One of the latest, longest (4000 words!), and most effusive tributes to Minneapolis's Somali Muslims appeared on January 3 at the website of Reason, the libertarian monthly. Under the title “The War on Terror Is a War on Minnesota's Peaceful, Entrepreneurial Somali Immigrants,” Eric Boehm went all warm and fuzzy over the supposed triumphs of Minnesota's supposedly peaceful, law-abiding, America-loving Somali Muslims. The only dark cloud in this bright picture, Boehm charged, was the “[f]ederal law enforcement agencies” that “have singled out Somali Muslims in the Twin Cities for a special surveillance program intended to curb terrorism.”
To show just how unnecessary this program is, Boehm recounted the “classic immigrant success story” of one presumably typical Somali-American entrepreneur. Guess who? Yep, Abdirahman Kahin, the same guy who'd been profiled a few months earlier in the Minnesota Post. Boehm hailed Kahin's “big smiles and delicious food,” but noted with concern that Kahin “now worries that America” – with its pesky preoccupation with terrorism – “is now making it harder than ever for others to follow in his footsteps.” As further proof that the government's anti-terrorism activity is unnecessary, Boehm cited the recent election of Minnesota's “first Somali-American state legislator – Ilham Omar, of course. Needless to say, Boehm omitted to mention Omar's blatant marriage and immigration fraud.
For those who fret that too many Somalis have flooded into Minnesota over the last generation or so, Boehm cited the wave of German and Scandinavian immigrants who moved to the state a century and more ago – a comparison that's easy to make when you shut your eyes to such niggling details as crime, terrorism, and welfare dependency. Boehm applauded – while avoiding the phrase “sharia-compliant” – the introduction in Minnesota of “alternative banking solutions” that enable “devout Muslims” to get businesses off the ground without having to borrow money at interest. And he demonized Donald Trump, who, when he spoke at Minneapolis–St. Paul International Airport shortly before the 2016 presidential election, had the audacity to focus not on “the hard-working immigrants who have boosted the state's economy” but on “the threat of Somali terrorism.”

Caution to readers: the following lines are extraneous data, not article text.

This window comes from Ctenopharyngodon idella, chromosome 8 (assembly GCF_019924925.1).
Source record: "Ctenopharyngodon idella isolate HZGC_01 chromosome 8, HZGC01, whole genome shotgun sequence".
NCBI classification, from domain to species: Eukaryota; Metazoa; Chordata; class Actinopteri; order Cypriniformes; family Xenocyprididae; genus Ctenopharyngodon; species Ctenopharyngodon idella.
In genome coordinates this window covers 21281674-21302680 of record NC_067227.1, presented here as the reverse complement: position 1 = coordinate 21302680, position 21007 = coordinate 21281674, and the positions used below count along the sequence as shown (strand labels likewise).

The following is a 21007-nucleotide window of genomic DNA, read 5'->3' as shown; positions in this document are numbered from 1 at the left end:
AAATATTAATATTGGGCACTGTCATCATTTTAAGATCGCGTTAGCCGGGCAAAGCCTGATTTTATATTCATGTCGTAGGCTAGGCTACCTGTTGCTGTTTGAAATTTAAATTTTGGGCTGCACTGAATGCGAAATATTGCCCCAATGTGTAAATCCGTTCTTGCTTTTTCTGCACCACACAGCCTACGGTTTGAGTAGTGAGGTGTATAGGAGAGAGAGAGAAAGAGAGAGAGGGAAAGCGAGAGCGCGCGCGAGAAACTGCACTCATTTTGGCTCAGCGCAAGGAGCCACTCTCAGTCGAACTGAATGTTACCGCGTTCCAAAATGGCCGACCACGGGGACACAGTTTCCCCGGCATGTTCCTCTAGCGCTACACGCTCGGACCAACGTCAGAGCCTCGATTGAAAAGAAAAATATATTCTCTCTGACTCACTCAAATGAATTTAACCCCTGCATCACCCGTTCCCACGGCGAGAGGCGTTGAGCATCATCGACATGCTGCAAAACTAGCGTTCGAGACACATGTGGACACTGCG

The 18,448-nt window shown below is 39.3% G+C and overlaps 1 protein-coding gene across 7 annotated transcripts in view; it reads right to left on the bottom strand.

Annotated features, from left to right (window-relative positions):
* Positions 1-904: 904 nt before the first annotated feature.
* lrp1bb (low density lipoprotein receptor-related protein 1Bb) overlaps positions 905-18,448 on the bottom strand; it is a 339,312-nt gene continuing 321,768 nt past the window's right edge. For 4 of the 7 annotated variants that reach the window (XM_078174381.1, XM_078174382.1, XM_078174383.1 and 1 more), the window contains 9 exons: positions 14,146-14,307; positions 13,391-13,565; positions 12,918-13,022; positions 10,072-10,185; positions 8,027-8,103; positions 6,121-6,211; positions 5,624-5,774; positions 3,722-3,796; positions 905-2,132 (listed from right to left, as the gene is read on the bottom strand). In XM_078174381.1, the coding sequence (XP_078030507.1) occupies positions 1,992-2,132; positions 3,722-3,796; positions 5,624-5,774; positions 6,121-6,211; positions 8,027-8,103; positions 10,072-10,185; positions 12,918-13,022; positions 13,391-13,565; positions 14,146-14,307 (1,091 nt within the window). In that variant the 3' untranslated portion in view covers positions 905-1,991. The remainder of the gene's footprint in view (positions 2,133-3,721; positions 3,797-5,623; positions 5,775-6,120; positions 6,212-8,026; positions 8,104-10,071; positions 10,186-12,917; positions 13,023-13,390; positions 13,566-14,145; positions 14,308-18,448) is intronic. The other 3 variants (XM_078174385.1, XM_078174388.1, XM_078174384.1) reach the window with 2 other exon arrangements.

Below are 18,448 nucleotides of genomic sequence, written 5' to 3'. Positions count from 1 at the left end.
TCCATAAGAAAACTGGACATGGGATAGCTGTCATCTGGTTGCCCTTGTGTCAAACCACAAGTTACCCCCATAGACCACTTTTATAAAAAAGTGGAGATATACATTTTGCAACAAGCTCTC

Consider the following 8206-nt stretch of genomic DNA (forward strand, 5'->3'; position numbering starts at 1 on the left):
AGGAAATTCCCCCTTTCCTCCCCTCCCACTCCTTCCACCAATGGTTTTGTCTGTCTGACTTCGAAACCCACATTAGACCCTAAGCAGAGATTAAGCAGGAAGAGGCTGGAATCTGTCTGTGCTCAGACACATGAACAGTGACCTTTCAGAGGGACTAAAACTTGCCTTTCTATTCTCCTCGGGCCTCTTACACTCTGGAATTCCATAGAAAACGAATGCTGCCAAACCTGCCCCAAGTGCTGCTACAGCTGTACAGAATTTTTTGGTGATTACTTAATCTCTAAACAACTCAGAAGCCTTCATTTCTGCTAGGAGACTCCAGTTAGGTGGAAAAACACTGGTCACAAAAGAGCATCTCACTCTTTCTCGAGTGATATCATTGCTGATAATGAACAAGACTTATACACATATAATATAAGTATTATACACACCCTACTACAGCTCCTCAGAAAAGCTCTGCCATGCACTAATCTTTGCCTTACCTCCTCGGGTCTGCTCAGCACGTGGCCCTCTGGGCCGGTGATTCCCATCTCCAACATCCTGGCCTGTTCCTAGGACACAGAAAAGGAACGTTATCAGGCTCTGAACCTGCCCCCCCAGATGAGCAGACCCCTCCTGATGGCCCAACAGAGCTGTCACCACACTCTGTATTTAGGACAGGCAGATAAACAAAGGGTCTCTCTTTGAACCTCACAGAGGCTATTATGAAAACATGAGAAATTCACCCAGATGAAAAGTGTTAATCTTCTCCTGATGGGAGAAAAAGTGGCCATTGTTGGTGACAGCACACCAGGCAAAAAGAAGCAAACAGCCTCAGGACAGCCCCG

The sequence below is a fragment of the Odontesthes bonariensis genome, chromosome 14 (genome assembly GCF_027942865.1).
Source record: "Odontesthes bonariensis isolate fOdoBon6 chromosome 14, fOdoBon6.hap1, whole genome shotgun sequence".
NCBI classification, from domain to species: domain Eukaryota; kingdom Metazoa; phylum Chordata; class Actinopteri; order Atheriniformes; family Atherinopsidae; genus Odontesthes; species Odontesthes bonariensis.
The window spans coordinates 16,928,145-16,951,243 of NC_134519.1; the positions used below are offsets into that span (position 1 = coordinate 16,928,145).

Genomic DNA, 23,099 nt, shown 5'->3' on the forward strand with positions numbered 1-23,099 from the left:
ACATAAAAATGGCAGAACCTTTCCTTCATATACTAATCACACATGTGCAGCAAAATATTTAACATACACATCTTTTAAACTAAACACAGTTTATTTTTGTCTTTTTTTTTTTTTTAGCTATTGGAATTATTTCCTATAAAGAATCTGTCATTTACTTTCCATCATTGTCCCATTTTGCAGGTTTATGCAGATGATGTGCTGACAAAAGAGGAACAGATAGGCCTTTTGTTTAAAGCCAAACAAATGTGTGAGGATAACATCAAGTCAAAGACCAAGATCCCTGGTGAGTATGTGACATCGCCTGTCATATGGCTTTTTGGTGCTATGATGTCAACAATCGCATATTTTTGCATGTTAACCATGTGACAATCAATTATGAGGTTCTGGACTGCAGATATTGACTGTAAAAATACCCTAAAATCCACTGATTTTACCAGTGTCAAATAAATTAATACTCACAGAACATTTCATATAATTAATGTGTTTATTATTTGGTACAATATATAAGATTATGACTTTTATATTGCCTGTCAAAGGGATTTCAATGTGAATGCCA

How dare he! For Boehm, the main point about the federal government's effort to gather information about potential terrorist acts is that it's “put strain on people and businesses and decreased the level of trust.” Muslims worry that their “imams, elders, and community organizations are secretly informing” on them. (Informing on them about what? Boehm didn't seem to be particularly troubled by this question.) Boehm saluted ongoing efforts by – who else? – Ilham Omar to rein in police and cripple anti-terror programs. And he ended his piece where he'd begun – with Kahin and his restaurant deli, where you can chow down on tasty “sambusas, a sort of Somali pierogi,” and hear “the sweet sound of sizzling meat as a line cook grills up some Somali steak sandwiches.”
You'd think that by 2018 we'd have moved past the inane pre-9/11 cliché of reducing immigration from Muslim countries to preposterous blather about the exciting tastes and smells of exotic foods. Alas, apparently not. There are a lot of admirable things about libertarianism, but its see-no-evil approach to Islamic immigration is not one of them.